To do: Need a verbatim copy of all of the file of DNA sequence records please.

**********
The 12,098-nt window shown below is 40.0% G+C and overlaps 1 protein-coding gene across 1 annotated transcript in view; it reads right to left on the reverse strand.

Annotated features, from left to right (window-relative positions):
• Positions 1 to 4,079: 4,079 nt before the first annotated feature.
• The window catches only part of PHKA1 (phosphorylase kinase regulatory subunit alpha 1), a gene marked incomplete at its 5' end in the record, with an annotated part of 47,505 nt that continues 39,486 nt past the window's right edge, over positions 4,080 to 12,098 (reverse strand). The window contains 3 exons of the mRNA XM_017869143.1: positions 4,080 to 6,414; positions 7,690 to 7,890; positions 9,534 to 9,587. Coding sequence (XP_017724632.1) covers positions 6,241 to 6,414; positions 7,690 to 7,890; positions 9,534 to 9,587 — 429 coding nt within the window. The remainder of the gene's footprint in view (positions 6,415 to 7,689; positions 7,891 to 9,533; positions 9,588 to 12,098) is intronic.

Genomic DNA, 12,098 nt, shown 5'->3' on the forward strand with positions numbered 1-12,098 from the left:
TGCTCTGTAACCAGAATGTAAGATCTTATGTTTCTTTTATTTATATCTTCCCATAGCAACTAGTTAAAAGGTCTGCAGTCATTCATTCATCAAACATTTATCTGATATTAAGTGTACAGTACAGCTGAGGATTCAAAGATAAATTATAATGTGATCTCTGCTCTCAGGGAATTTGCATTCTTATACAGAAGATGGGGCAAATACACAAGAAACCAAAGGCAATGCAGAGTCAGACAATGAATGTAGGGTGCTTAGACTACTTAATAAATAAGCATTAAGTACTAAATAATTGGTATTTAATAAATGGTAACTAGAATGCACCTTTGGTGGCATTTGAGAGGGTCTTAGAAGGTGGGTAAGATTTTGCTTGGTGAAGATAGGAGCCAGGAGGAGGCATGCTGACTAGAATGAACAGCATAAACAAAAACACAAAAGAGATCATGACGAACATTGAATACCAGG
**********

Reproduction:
The 12,098-nt window shown below is 40.0% G+C and overlaps 1 protein-coding gene across 1 annotated transcript in view; it reads right to left on the reverse strand.

Annotated features, from left to right (window-relative positions):
• Positions 1 to 4,079: 4,079 nt before the first annotated feature.
• The window catches only part of PHKA1 (phosphorylase kinase regulatory subunit alpha 1), a gene marked incomplete at its 5' end in the record, with an annotated part of 47,505 nt that continues 39,486 nt past the window's right edge, over positions 4,080 to 12,098 (reverse strand). The window contains 3 exons of the mRNA XM_017869143.1: positions 4,080 to 6,414; positions 7,690 to 7,890; positions 9,534 to 9,587. Coding sequence (XP_017724632.1) covers positions 6,241 to 6,414; positions 7,690 to 7,890; positions 9,534 to 9,587 — 429 coding nt within the window. The remainder of the gene's footprint in view (positions 6,415 to 7,689; positions 7,891 to 9,533; positions 9,588 to 12,098) is intronic.

Genomic DNA, 12,098 nt, shown 5'->3' on the forward strand with positions numbered 1-12,098 from the left:
TGCTCTGTAACCAGAATGTAAGATCTTATGTTTCTTTTATTTATATCTTCCCATAGCAACTAGTTAAAAGGTCTGCAGTCATTCATTCATCAAACATTTATCTGATATTAAGTGTACAGTACAGCTGAGGATTCAAAGATAAATTATAATGTGATCTCTGCTCTCAGGGAATTTGCATTCTTATACAGAAGATGGGGCAAATACACAAGAAACCAAAGGCAATGCAGAGTCAGACAATGAATGTAGGGTGCTTAGACTACTTAATAAATAAGCATTAAGTACTAAATAATTGGTATTTAATAAATGGTAACTAGAATGCACCTTTGGTGGCATTTGAGAGGGTCTTAGAAGGTGGGTAAGATTTTGCTTGGTGAAGATAGGAGCCAGGAGGAGGCATGCTGACTAGAATGAACAGCATAAACAAAAACACAAAAGAGATCATGACGAACATTGAATACCAGG